The Polygon trading network will no longer list diamonds with European Gemological Laboratory (EGL) International reports on its service—although another platform, IDEX, says EGL reports remain welcome.
The announcements come in the wake of trading network RapNet’s decision to ban all EGL reports.
“We have been closely following the current discussions regarding EGL International, both on and off of Polygon,” said a note from Polygon senior director Lindsay Watkin. ”The general consensus in the industry does not support the trade of these stones based on EGL International grading reports.”
As of Sept. 17, Polygon will remove all EGL International listings from the Certified Diamond Database and restrict the sale of EGL International goods on the Buy/Sell channels, Watkin announced.
Watkin says member reaction has been “overwhelmingly positive.”
“The majority see this as a positive and needed move, and we are supporting the direction the industry is taking,” she says. “Most feel that in order for reforms to happen downstream, they need to happen upstream first.”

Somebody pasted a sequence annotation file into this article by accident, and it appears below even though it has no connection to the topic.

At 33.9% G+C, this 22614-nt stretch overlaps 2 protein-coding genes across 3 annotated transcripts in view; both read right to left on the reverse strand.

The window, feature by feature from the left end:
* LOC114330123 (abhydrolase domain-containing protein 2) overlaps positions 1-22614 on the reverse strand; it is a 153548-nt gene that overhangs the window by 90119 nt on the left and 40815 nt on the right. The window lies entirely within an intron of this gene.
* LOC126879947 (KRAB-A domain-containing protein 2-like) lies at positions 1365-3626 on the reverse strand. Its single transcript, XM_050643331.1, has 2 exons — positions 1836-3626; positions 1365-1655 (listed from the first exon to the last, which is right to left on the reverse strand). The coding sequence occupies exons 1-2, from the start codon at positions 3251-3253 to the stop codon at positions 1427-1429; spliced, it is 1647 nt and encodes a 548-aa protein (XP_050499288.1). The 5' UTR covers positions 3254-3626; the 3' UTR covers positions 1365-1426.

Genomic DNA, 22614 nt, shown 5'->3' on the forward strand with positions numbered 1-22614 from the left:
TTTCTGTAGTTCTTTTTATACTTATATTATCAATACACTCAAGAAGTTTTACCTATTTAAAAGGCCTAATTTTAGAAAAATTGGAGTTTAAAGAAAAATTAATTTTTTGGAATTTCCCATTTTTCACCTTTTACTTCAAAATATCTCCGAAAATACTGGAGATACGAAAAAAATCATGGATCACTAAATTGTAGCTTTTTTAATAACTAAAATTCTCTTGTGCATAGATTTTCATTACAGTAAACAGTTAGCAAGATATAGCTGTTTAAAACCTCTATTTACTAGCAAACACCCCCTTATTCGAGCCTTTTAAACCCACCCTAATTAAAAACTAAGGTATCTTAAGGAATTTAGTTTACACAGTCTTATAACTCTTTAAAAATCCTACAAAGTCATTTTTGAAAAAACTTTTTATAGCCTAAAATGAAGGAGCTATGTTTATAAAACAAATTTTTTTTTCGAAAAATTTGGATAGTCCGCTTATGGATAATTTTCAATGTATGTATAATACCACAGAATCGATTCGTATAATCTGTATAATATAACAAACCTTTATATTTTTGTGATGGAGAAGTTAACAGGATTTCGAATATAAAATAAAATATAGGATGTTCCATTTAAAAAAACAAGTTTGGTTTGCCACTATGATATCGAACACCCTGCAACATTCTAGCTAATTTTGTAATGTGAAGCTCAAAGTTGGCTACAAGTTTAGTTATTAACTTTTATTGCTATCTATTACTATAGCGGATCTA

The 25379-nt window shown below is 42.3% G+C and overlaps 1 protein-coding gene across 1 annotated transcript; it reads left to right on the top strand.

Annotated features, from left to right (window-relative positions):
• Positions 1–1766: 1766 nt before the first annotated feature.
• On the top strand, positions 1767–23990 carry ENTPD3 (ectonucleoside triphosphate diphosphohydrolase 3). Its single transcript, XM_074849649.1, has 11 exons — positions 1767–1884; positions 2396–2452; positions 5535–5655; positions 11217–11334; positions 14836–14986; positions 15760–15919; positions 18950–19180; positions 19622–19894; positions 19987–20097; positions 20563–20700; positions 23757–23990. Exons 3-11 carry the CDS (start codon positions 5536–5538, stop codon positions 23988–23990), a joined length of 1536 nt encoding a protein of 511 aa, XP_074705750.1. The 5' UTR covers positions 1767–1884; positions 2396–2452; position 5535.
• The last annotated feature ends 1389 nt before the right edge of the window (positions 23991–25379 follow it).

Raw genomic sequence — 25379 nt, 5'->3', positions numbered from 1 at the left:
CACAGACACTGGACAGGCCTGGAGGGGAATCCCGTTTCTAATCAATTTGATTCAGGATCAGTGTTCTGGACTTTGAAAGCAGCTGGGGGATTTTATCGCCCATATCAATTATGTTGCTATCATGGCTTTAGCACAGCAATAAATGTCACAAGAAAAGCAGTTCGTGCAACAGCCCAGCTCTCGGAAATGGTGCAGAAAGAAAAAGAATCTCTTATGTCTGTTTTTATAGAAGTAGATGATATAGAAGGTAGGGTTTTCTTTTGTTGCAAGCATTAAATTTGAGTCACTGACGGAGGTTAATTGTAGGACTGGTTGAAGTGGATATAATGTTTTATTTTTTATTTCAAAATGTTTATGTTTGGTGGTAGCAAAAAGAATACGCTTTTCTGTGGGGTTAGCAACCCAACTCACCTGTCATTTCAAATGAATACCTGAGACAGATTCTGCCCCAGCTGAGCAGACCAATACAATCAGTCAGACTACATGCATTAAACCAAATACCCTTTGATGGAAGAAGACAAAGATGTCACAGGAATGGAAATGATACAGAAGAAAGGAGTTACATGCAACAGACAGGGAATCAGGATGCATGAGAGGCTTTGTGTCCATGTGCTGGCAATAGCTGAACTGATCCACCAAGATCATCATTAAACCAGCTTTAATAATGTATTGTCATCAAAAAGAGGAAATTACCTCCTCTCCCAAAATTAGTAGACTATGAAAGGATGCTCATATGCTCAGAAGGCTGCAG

However, in an article posted on its site today, trading network IDEX Online said that it will continue to list EGL reports, as long as there are no legal restrictions against them.
Dealer MID House of Diamonds, meanwhile, sent out a mass email to its consumers of EGL reports, saying it will continue to stock diamonds carrying them.
“Over 500 million dollars gets consumed each year with [EGL reports] and that will not just dissipate,” the email said. “The consumers need to be given a choice on what they want and can afford. It is our job to clarify exactly what they are buying, and if it meets their expectations, then it is their choice to purchase it.”
EGL International did not return a request from JCK for comment. The lab has been criticized by Nashville, Tenn., news station WSMV, which aired a series of stories taking to task local jeweler Genesis Diamonds for carrying its reports. That report spurred a lawsuit.
EGL South Africa has said it was “disappointed” with the RapNet ban, which involves all EGLs. It argued all the labs should not be grouped together.
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